Already I've been asked, should Andrea Yates -- who drowned her five children in the bathtub of her suburban Houston home nearly eleven years ago -- be allowed a two-hour weekly pass to attend church services? Yates has been confined to Kerrville State Hospital, a mental health facility near San Antonio, Texas. My book, Are You There Alone?, chronicles the trial, the mistaken testimony, and my correspondence with Yates. Click here for more background.
The short answer to the question is to expect State District Court Judge Belinda Hill, by law Yates' guardian, to hold this request to the highest standard of potential risk to the community. The long answer is people are going to go nuts again.
Many will feel that after ten years of confinement and proper medication (for post-partum psychosis and schizophrenia), attending church is an opportunity for Yates to seek redemption, forgiveness and peace. Others will question whether her past religious delusions can ever reliably be separated out from healthy practice of religion.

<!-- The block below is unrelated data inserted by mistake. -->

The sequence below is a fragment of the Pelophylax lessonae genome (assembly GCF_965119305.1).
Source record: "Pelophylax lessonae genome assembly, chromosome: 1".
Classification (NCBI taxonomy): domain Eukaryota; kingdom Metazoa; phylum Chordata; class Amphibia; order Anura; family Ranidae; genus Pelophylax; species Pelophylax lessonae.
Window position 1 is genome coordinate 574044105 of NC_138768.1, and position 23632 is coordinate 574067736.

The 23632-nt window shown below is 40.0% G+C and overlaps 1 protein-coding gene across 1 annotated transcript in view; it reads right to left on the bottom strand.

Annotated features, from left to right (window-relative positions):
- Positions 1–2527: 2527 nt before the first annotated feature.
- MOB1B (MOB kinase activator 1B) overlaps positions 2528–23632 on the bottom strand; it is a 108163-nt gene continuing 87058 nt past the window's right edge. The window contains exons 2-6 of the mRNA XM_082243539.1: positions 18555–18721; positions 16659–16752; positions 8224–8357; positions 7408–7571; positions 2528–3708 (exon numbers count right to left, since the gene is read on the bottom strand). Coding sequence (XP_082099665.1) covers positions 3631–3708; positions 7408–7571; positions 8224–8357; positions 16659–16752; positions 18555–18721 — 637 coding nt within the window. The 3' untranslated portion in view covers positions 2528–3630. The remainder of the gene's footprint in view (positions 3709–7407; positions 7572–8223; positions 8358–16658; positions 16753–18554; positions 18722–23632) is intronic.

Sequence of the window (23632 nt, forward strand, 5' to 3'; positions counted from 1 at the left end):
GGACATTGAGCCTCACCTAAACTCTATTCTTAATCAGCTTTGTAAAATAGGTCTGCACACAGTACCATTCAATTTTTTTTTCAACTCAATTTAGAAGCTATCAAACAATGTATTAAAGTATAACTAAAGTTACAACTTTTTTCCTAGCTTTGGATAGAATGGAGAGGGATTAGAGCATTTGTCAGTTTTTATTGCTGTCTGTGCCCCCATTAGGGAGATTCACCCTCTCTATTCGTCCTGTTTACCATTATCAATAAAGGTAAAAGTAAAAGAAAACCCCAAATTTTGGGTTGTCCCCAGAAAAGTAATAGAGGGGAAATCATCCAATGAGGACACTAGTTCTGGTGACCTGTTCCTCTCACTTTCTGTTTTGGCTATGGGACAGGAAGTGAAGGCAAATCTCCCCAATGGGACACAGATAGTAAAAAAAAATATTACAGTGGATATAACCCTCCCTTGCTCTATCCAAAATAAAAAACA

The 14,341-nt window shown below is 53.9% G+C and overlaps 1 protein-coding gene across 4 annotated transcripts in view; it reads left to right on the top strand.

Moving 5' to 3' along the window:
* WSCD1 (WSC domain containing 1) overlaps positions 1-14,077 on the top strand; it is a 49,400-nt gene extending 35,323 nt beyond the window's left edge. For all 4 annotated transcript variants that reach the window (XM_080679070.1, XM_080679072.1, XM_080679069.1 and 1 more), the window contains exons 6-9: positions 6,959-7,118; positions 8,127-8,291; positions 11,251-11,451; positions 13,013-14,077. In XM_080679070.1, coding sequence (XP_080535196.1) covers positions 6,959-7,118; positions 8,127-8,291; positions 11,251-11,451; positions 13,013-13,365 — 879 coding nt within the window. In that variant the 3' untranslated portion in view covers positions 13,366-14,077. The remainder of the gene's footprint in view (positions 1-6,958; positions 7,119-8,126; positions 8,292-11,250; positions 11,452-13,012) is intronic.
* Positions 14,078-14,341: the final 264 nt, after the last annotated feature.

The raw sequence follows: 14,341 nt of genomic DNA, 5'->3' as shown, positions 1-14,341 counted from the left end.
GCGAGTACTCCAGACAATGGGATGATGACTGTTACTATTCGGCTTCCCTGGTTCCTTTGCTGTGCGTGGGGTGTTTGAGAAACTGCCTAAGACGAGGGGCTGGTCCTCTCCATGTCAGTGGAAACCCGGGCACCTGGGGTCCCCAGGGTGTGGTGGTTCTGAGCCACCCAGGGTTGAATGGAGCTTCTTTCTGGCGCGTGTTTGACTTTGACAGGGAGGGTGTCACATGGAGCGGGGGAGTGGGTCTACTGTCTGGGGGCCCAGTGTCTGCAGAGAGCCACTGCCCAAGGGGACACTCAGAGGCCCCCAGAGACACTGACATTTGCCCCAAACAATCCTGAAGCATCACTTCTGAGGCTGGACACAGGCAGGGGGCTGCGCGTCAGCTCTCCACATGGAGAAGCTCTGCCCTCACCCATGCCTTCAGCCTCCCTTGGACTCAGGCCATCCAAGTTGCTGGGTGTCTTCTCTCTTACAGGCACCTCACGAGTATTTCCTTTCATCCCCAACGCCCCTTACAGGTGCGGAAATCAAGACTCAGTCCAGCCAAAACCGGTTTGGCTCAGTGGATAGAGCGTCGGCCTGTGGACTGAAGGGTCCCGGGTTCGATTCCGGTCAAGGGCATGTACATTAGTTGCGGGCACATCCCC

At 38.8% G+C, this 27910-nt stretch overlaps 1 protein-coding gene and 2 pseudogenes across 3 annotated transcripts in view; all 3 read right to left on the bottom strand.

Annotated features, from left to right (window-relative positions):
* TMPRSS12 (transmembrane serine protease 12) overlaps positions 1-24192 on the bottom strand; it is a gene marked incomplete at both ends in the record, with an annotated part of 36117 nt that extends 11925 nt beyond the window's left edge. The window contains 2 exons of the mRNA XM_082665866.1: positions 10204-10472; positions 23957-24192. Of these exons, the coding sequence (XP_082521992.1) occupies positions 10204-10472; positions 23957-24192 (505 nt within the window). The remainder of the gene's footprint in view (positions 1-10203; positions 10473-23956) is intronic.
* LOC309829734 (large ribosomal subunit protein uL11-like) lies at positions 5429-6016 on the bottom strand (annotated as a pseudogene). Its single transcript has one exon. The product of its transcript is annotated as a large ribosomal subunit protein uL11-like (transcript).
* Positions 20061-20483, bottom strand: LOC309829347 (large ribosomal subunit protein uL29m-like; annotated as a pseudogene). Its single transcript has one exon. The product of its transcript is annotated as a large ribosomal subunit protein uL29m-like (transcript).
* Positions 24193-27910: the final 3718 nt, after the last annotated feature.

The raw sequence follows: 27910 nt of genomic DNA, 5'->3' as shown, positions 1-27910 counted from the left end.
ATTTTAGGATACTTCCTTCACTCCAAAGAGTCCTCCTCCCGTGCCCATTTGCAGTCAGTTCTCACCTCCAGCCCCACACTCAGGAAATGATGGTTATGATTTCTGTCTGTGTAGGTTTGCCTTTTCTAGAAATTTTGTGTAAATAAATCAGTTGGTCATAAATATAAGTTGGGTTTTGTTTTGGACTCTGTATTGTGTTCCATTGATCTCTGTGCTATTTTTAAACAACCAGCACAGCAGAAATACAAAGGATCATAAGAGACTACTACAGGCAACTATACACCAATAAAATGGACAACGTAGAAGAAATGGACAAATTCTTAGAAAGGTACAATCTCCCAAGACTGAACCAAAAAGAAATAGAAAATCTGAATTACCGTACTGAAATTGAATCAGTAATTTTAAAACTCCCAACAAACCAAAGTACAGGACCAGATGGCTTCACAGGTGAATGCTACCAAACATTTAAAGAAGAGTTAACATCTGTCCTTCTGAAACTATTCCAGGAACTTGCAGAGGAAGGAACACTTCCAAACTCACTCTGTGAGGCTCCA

Given the historical importance of freedom of religion in the U.S., restoring Yates' freedom to attend services (under supervision, I presume) is a strategic test of what types of freedoms she may eventually be allowed under the guardianship of Judge Hill.
Judge Hill and I did not see eye-to-eye during the Houston trial and retrial of Andrea Yates -- particularly on the press' rights to access and record events accurately. Even so, I was content when my responsibility to report the trials ended, and Judge Hill's responsibility for Yates' future and potential re-entry into society began. It's a decision she won't make lightly.
Photo by permission of Getty.
Suzanne O'Malley is an author, screenwriter and Associate Director of Yale Summer Film Institute. For more by Suzanne O'Malley, click here.
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